Algoma Steel is one of the largest employers in the Sault Ste. Marie area. (Archives)
Two thousand Algoma Steel workers in Sault Ste. Marie could go on strike as early as next week if no agreement is reached by Sunday.
Members of the largest steelworkers' union, United Steelworkers Local 2251, began a strike vote on Wednesday. It is to continue every day until Saturday.
The workers' collective agreement expires on July 31.
The union held an information session with members on Wednesday morning and another to be held in the evening.
Local president Mike Da Prat says the union recommends its members vote to strike.
General sentiment is anger at the position taken by the #x27;company, says Mr. Da Prat, whose union represents employees paid by the hour.
Mike Da Prat of the United Steelworkers in Sault Ste. Marie that the employees worked with the company in difficult times, but that its income increased in an unprecedented way.
The union had already obtained a strong strike mandate at the beginning of the month.
For a proposed three-year deal, the union is asking for increases of 6% for the first two years and 4% for the third.
According to the union, Algoma Steel was instead offering allowances for cost of living increases, as well as a wage increase of 0.5% the first year and $1.35 per hour for each of the following two years.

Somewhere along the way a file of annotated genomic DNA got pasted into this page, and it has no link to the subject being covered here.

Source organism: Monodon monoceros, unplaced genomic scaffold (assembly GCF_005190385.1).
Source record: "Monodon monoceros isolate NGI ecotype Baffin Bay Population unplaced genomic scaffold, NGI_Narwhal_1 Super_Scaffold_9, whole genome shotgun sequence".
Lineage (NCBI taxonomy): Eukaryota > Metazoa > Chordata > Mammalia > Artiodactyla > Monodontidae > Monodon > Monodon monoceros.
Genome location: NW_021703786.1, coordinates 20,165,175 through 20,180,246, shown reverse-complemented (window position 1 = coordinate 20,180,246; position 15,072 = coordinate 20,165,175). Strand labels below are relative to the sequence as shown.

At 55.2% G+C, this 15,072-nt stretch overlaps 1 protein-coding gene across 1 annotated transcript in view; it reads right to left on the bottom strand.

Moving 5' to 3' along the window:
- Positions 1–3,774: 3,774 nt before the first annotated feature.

On Monday, Algoma Steel said in a statement that discussions are ongoing between the company and hourly workers represented by Steelworkers Local 2251, and the company continues to work to reach an agreement before the expiry of the contract.
This statement was made after the ratification of a new contract of employment by the members of Local Lodge 2724 of the Union Steelworkers, which represents technical workers, professionals and supervisors.
Local president Rebecca McCracken says members voted 59.9% in favor of the three-year deal.
Professor of Management and Law of the University of Ottawa Gilles LeVasseur believes that the two parties cannot afford a strike or a lockout.
According to the expert, there is beginning to be a drop in demand for steel in certain sectors of the economy, and investments of almost half a billion dollars will have to be made during the next few years at the plant, particularly for the electrification of production processes.
Professor of management and law Gilles LeVasseur, of the University of Ottawa
The danger, when salaries rise too quickly and you don't have the income to cover expenses and to make a profit to invest in the plant is that, in the long term, it creates a lot of tension. It is expected that there will be cuts as soon as there is a drop in demand for steel, he says.
Mr. LeVasseur recalls that employees have received very high performance bonuses in recent years, which constitutes profit sharing.
With information from Ezra Belotte- Cousineau